Personal Story of Vision and Formation of Delta Hands for Hope (DHH)

Ric Stewart

 Storefront in Shaw, MS

Storefront in Shaw, MS

How did you (Jason Coker) Get Here?

It was me (a pastor in Connecticut but originally from Shaw, MS), a retired math teacher from Connecticut, a president of the largest exposition company in the world, a graduate student in social work, and the youth minister from a sister church in Connecticut. We were in Shaw to meet with local leaders about developing a partnership in Shaw, Mississippi, that would benefit school-aged children. It was my hometown, so I was personally invested, but we didn’t know what to expect. We had already developed a good relationship with a church in town and the mayor was very open, but no one knew what might happen.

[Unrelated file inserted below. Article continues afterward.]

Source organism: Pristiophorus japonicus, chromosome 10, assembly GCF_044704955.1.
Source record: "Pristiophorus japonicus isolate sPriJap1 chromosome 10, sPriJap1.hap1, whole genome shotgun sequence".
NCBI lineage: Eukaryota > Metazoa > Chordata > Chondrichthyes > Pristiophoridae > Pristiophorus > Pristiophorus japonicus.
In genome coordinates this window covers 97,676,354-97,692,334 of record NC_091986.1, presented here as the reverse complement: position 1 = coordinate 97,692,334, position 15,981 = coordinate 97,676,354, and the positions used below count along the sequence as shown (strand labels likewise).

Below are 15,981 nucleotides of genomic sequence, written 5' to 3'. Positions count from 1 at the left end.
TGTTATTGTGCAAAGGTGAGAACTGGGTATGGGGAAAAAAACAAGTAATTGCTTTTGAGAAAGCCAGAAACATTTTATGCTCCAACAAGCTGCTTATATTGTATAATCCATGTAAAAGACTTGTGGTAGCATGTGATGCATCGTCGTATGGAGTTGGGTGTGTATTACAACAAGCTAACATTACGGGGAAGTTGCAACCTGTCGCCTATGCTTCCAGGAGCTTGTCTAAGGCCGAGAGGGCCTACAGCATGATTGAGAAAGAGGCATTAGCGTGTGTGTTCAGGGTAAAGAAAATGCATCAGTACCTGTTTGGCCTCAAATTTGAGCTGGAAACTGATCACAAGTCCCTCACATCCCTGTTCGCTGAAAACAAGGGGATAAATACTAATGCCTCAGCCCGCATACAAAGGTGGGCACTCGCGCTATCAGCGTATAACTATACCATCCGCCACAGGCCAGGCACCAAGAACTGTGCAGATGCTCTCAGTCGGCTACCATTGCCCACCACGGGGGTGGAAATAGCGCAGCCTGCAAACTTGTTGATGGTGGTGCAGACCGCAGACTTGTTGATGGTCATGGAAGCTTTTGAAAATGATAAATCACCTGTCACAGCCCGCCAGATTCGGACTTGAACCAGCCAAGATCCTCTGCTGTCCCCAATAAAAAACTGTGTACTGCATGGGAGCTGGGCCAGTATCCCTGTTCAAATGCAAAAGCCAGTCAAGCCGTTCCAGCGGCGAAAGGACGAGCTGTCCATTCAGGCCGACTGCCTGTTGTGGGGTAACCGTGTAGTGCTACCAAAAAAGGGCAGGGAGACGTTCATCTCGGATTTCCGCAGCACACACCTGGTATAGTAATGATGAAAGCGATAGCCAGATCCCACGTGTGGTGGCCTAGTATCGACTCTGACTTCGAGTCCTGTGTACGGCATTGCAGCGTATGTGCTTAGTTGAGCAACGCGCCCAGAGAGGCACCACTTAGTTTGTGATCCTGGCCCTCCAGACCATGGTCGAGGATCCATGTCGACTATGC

We were driving around town before our meeting with the mayor when I saw something unusual in Shaw—a little lady, who was a little older, opening the front door to the old drug store on Main Street in Shaw. What made this unusual was the fact that the drug store had been closed for decades AND I didn’t recognize the woman opening the door! In a town the size of Shaw, everybody knows everybody, and I didn’t know who this was. Beyond that, Shaw, like most of the smaller towns in the Mississippi Delta, had experienced a mass exodus of white people over the past thirty years. According to the 2000 Census, only 7.3% of the population of Shaw was Caucasian. So, the most striking mystery to me was: Who was this little white lady and what was she doing in the old drug store?